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Michael Coveney: Is our obsession with updating the classics diluting their essence?

Chukwudi Iwuji and Ruth Wilson in Hedda Gabler at the National Theatre. Photo: Jan Versweyveld
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Contemporary reboots of the great works of world theatre aim to ‘reclaim them for our time’. But is something being lost along the way?


There is a strange fallacy at the root of much theatre production and adaptation of the classics that is currently all the rage, and it pertains to recent complaints by David Hare that we are forgetting how to “do” them and by Michael Billington that the National Theatre in particular (and I’d add the Royal Shakespeare Company) are failing in their obligation to the repertoire.

Even those who see merit in these complaints are not -particularly concerned about them. There’s a mood abroad that the classics don’t matter unless they are rewritten on our terms. This relates to another recent complaint, by Judi Dench, that young actors have no curiosity about the past or traditions of acting they wish either to emulate or obliterate.

Even Nicholas Hytner, in Balancing Acts, his highly readable new memoir of running the National for 10 years, seems scarcely bothered that Wycherley and Ben Jonson are hard to perform because their language – however brilliant, however germane to our own ever-evolutionary tongue – is increasingly difficult and arcane; the same problem, he suggests, will apply to Shakespeare in 30 years’ time.

The relevance of these plays has been diminished by changing the rules of interpretation

What concerns me is not so much that this is happening, but that it is happening without any sort of critical resistance. There’s an arrogance abroad – of course, I mean at home; this is very much a “Brexity” thing, despite Hare deploring a European-style (more German than French) penchant for “infecting” the classics – that, so what, who cares? Richard Eyre thinks negligence of the true meaning of the classics, and the desire to best reclaim them for our times by honouring that meaning, is a cyclical thing: that we will one day return to the worlds of Aeschylus, Ibsen and Lorca by performing the plays they actually wrote rather than peddling modish, possessive and skewed, politically correct rewrites of them.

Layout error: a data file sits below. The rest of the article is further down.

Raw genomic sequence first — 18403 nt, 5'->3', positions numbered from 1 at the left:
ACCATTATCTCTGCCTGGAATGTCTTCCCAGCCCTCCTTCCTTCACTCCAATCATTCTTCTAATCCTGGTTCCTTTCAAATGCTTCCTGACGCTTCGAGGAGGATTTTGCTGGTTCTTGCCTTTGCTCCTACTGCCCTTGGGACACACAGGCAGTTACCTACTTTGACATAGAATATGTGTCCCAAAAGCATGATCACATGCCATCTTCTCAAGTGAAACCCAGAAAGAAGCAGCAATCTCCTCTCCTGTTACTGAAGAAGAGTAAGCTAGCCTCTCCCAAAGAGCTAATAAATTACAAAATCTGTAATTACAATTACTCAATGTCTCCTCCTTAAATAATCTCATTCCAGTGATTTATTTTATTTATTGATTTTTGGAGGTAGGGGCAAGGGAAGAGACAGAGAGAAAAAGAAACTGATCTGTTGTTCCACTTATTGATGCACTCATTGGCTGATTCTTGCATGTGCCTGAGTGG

This is all a bit tricky in a world running riot with unseemly quota demands and bodies like the Arts Council stuck into the language of “provision”, gender-balancing, access and social engineering without understanding that art speaks a language of its own, merit is self-explanatory and audiences will flock to theatres (or not) of their own accord, not in some system of patronising “we think this is good for you” coercion.

There are some now who think we should censor or rewrite, or just ignore, playwrights like John Osborne and Christopher Hampton because they detect (wrongly) misogyny in Look Back in Anger or The Philanthropist. One critic lambasted Hare for providing gratuitous nudity in his adaptation of George Simenon’s The Red Barn without understanding the inflammatory sexual point (sic) the author and playwright were making.

Stephen Boxer in The Cardinal at Southwark Playhouse, London. Photo: Tristram Kenton
Stephen Boxer in The Cardinal at Southwark Playhouse, London. Photo: Tristram Kenton

There’s been a fascinating revival of Jacobean playwright James Shirley’s tragedy The Cardinal at Southwark Playhouse recently – the sort of play you’d have expected the RSC to be doing, as indeed they did Shirley’s delightful and prophetically feminist Hyde Park 30 years ago. It is revealed, even in Justin Audibert’s small-scale, bare-bones production, to be some kind of masterpiece, an imbroglio of lust, power and revenge with a monstrously satanic title role occupied with indecent relish and glee by Stephen Boxer. Yet the programme contains this by Marxist academic Terry Eagleton: “Tragedy is unfashionable because it smacks of virile warriors and immolated virgins, cosmic fatality and stoical acquiescence… its tone is too solemn and portentous for a streetwise, sceptical culture.”